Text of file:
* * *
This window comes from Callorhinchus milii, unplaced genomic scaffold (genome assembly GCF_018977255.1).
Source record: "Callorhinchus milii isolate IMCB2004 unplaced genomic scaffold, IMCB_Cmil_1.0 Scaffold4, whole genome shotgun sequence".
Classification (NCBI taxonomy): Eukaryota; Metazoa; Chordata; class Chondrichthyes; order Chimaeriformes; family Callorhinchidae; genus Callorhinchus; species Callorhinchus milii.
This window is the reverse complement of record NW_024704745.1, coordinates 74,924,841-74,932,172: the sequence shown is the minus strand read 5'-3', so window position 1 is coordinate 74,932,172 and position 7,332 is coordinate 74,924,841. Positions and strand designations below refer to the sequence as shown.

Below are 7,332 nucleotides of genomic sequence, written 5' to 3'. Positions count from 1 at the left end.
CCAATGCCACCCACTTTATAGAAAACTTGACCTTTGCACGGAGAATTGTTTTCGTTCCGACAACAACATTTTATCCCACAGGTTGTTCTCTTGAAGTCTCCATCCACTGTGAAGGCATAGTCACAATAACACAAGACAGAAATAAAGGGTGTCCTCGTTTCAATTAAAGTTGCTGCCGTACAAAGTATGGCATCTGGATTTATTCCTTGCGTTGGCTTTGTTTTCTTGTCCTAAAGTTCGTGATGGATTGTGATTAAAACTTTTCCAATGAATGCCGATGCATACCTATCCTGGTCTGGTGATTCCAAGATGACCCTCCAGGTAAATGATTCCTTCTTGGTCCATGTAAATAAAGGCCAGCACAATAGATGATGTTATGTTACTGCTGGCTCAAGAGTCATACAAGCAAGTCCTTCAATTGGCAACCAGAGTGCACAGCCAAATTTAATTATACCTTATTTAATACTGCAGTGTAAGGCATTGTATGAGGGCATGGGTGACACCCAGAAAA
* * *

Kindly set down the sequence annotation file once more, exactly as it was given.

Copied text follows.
This window comes from Callorhinchus milii, unplaced genomic scaffold (genome assembly GCF_018977255.1).
Source record: "Callorhinchus milii isolate IMCB2004 unplaced genomic scaffold, IMCB_Cmil_1.0 Scaffold4, whole genome shotgun sequence".
Classification (NCBI taxonomy): Eukaryota; Metazoa; Chordata; class Chondrichthyes; order Chimaeriformes; family Callorhinchidae; genus Callorhinchus; species Callorhinchus milii.
This window is the reverse complement of record NW_024704745.1, coordinates 74,924,841-74,932,172: the sequence shown is the minus strand read 5'-3', so window position 1 is coordinate 74,932,172 and position 7,332 is coordinate 74,924,841. Positions and strand designations below refer to the sequence as shown.

Below are 7,332 nucleotides of genomic sequence, written 5' to 3'. Positions count from 1 at the left end.
CCAATGCCACCCACTTTATAGAAAACTTGACCTTTGCACGGAGAATTGTTTTCGTTCCGACAACAACATTTTATCCCACAGGTTGTTCTCTTGAAGTCTCCATCCACTGTGAAGGCATAGTCACAATAACACAAGACAGAAATAAAGGGTGTCCTCGTTTCAATTAAAGTTGCTGCCGTACAAAGTATGGCATCTGGATTTATTCCTTGCGTTGGCTTTGTTTTCTTGTCCTAAAGTTCGTGATGGATTGTGATTAAAACTTTTCCAATGAATGCCGATGCATACCTATCCTGGTCTGGTGATTCCAAGATGACCCTCCAGGTAAATGATTCCTTCTTGGTCCATGTAAATAAAGGCCAGCACAATAGATGATGTTATGTTACTGCTGGCTCAAGAGTCATACAAGCAAGTCCTTCAATTGGCAACCAGAGTGCACAGCCAAATTTAATTATACCTTATTTAATACTGCAGTGTAAGGCATTGTATGAGGGCATGGGTGACACCCAGAAAA